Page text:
Juneteenth Essay Winners

The IDEA Committee Juneteenth Essay Contest Winners

Congratulations to our essay authors Taylor Scott, Ava Kellner, and Jordynn Killion! 

Accompanying Essay

As a child I thought that Juneteenth was just a day to celebrate the end of slavery and while that holds true, it is so much more than just that.

Juneteenth is a day to acknowledge the fight for freedom in America and the people that risked their lives for that fight. It is a day to celebrate the accomplishments of black people from then and now and show the world what we are capable of. It is a day to know that despite all the work that has been done in the past, there is still more to be done now and we must still fight for equality for all people in America. It is a day that is beautiful, colorful and filled with black joy and still despite it being a federal holiday, there are many people that don't know about it.

The first time I learned about Juneteenth I was in elementary school. Living in a predominantly white area, my mother had always made sure that I learned about the history of black people in America and what we had gone through…about why June 19th, was such a special day for black people in America because all slaves were officially freed on that day in 1865…I first realized that people were not taught the history behind Juneteenth during quarantine. After the massive media coverage of Black Lives Matter, people started to learn more and more about black history and problems. However, most people still did not know the history behind it.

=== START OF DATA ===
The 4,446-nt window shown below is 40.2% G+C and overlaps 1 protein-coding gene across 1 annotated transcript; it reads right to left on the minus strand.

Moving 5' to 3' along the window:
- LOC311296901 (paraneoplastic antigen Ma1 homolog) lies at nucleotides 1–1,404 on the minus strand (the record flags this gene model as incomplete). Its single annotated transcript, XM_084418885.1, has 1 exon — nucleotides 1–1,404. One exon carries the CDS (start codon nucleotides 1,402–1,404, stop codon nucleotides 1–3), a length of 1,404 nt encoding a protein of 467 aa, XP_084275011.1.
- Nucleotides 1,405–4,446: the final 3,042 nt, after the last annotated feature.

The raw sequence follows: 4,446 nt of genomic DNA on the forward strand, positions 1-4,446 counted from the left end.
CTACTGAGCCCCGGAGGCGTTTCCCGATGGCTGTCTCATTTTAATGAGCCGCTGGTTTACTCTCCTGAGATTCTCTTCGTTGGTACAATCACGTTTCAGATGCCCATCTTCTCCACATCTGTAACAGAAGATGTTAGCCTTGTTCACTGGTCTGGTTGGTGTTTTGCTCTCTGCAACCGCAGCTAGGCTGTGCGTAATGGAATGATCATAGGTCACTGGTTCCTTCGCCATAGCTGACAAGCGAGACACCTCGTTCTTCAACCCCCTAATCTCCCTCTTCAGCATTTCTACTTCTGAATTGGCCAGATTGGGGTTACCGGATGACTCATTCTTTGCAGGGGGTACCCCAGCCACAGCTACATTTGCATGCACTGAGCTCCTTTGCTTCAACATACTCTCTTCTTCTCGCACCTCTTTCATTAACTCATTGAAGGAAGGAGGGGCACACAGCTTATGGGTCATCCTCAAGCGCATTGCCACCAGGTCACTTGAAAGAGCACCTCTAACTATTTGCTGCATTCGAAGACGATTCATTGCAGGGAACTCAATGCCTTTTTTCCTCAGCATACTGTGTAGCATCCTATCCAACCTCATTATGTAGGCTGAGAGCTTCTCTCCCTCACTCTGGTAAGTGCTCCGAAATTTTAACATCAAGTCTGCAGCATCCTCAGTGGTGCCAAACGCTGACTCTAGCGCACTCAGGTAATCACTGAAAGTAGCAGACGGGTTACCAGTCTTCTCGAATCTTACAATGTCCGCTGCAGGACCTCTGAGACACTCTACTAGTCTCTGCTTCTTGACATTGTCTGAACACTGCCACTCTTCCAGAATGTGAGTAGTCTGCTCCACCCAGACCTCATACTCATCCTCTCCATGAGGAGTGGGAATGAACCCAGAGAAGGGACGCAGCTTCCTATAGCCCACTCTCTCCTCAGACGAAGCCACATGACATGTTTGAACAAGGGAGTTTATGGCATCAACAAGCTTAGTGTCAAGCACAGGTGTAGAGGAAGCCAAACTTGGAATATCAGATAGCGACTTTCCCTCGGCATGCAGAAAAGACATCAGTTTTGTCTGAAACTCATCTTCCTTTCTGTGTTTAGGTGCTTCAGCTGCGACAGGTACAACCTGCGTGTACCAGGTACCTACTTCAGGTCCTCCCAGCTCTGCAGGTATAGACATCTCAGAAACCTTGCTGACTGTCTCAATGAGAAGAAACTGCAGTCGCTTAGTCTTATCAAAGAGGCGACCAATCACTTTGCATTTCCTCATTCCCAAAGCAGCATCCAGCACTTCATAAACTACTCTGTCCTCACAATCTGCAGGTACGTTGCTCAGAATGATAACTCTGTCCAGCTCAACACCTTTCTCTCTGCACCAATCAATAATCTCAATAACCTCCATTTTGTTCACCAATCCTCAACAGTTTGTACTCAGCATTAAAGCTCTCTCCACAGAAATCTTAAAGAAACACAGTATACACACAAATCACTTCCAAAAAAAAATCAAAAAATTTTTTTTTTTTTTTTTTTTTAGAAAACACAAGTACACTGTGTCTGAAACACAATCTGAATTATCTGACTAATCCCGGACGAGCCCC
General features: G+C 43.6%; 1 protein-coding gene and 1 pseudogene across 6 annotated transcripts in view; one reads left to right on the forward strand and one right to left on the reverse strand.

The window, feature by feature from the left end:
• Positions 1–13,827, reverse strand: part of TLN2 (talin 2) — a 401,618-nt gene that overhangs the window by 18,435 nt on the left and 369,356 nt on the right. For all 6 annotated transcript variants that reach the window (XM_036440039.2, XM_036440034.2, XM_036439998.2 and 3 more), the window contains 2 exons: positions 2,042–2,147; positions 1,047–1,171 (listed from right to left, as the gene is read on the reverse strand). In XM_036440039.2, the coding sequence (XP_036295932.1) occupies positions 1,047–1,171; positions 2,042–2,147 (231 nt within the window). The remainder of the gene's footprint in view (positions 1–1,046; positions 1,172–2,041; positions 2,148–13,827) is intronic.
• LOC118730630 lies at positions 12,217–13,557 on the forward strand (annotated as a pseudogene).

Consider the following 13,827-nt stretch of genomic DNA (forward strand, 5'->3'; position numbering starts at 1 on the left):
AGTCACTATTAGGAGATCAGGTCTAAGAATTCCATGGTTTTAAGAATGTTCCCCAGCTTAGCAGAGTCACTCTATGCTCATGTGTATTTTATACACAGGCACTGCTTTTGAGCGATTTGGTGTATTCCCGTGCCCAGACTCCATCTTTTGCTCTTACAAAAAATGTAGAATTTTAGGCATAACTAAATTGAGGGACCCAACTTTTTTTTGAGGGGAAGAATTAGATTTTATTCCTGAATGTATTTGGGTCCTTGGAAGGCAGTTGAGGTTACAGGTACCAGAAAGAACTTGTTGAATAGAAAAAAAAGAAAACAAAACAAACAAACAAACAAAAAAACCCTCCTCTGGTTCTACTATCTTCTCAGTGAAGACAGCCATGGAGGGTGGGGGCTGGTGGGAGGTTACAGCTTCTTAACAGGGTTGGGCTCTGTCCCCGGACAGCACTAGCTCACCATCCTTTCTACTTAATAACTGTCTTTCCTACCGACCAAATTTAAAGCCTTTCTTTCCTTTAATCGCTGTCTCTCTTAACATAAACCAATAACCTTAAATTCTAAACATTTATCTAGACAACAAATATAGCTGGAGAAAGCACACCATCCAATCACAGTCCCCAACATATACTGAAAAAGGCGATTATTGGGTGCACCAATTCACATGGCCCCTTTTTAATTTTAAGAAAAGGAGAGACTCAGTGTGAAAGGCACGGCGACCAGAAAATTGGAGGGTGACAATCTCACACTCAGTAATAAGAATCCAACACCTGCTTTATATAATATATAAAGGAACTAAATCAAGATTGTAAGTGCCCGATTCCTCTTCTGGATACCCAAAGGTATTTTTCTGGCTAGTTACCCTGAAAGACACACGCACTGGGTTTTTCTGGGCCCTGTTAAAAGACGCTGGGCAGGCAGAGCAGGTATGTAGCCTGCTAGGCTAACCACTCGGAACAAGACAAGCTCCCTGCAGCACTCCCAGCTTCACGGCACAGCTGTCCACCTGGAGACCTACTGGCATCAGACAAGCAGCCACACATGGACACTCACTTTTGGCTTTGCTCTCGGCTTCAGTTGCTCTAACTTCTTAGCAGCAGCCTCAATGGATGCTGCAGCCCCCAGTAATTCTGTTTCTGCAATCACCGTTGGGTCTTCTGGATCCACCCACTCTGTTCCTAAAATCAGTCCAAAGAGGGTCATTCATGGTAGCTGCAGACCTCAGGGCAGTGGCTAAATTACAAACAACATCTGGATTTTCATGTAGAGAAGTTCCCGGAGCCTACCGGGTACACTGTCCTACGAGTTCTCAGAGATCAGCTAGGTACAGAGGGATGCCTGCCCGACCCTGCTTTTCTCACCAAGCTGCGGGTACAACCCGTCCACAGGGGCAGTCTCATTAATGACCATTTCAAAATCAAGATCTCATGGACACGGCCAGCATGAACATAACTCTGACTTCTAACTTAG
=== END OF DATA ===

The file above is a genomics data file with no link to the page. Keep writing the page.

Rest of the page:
In schools the history of black people widely focuses on the bad things that have happened to black people in history, slavery, Jim Crow, etc.. While all incredibly important to learn, we barely hear about the accomplishments of black people.

In my math class, a girl in asked what Juneteenth was and why we had off. My teacher had no answer for her because he did not know what the holiday was about himself, and everyone gave me side glances expecting me to explain.

This is the problem with how we learn black history. It has fallen on the shoulders of black people, even children, to educate about black problems and if Juneteenth is a day off for everyone then they should at least take the time to learn the history behind it and why it is important.